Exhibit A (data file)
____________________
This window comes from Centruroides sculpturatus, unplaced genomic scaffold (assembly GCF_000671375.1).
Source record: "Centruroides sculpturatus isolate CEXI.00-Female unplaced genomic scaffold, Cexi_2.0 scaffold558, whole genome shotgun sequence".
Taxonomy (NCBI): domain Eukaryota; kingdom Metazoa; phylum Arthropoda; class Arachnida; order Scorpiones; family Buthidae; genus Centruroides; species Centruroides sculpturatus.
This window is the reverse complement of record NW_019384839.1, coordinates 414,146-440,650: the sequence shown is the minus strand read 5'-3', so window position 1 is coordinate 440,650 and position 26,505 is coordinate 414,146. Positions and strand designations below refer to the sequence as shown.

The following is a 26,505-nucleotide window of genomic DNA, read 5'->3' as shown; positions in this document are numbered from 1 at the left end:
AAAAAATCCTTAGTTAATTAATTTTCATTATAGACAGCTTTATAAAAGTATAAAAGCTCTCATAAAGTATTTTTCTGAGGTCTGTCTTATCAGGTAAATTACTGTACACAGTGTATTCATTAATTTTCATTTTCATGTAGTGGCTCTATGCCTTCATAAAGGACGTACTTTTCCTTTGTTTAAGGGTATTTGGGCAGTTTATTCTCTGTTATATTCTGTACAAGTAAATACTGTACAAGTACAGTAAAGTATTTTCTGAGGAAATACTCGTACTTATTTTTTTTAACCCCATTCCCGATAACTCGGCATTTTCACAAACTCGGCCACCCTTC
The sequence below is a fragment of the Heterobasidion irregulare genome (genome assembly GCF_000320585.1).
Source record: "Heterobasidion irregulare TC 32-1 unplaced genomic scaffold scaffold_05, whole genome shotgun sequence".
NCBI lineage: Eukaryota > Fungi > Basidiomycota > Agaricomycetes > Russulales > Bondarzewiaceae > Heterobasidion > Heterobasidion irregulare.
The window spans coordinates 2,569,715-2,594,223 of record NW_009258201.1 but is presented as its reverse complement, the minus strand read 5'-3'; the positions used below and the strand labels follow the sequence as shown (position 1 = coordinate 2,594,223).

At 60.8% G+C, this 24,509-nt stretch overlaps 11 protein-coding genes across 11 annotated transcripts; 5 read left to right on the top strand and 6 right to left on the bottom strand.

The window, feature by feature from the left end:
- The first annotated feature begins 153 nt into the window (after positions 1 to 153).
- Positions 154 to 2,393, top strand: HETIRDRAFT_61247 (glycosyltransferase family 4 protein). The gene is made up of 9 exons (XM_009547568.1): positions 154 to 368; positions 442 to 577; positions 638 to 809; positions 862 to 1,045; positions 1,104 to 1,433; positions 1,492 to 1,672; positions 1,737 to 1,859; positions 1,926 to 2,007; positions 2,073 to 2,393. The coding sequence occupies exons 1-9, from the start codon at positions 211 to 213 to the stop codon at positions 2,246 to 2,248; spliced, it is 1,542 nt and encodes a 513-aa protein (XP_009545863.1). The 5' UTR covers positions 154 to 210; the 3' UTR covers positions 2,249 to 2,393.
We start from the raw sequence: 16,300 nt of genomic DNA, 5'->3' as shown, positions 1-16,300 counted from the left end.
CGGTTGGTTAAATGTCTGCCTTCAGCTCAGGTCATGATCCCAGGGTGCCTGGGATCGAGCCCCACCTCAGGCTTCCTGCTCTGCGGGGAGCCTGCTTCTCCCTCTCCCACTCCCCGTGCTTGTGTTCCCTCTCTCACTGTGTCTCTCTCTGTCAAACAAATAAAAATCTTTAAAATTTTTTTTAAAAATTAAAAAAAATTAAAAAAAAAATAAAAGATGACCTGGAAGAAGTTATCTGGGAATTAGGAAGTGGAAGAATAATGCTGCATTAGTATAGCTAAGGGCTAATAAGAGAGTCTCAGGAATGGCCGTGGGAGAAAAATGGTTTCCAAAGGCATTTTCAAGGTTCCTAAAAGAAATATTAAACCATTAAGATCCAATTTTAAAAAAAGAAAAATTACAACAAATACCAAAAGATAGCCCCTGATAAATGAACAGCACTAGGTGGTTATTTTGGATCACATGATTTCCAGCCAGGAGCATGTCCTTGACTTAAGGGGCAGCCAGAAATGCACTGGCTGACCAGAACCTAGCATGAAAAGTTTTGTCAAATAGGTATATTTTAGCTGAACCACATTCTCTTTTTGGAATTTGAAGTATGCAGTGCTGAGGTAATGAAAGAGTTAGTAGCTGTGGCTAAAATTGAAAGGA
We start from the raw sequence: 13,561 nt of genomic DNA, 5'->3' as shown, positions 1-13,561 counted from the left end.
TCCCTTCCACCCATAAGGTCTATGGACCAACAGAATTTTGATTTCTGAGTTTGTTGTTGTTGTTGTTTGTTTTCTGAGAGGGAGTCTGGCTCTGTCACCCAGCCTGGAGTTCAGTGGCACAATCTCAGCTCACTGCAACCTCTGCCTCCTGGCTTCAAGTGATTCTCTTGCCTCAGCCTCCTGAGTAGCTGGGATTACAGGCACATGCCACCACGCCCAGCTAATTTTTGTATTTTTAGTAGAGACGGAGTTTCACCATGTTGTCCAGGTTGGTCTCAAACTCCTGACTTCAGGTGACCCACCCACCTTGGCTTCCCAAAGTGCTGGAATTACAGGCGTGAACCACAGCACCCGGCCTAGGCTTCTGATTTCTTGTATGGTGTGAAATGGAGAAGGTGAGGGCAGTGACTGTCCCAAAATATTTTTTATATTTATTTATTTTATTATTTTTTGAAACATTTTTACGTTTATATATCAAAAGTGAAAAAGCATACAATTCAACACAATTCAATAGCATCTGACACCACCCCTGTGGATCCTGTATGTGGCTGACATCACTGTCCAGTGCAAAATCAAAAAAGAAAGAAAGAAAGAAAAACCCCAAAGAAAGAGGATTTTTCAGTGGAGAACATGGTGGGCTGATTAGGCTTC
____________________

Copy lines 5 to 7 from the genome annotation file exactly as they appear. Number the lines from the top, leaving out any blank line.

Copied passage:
The following is a 26,505-nucleotide window of genomic DNA, read 5'->3' as shown; positions in this document are numbered from 1 at the left end:
AAAAAATCCTTAGTTAATTAATTTTCATTATAGACAGCTTTATAAAAGTATAAAAGCTCTCATAAAGTATTTTTCTGAGGTCTGTCTTATCAGGTAAATTACTGTACACAGTGTATTCATTAATTTTCATTTTCATGTAGTGGCTCTATGCCTTCATAAAGGACGTACTTTTCCTTTGTTTAAGGGTATTTGGGCAGTTTATTCTCTGTTATATTCTGTACAAGTAAATACTGTACAAGTACAGTAAAGTATTTTCTGAGGAAATACTCGTACTTATTTTTTTTAACCCCATTCCCGATAACTCGGCATTTTCACAAACTCGGCCACCCTTC
The sequence below is a fragment of the Heterobasidion irregulare genome (genome assembly GCF_000320585.1).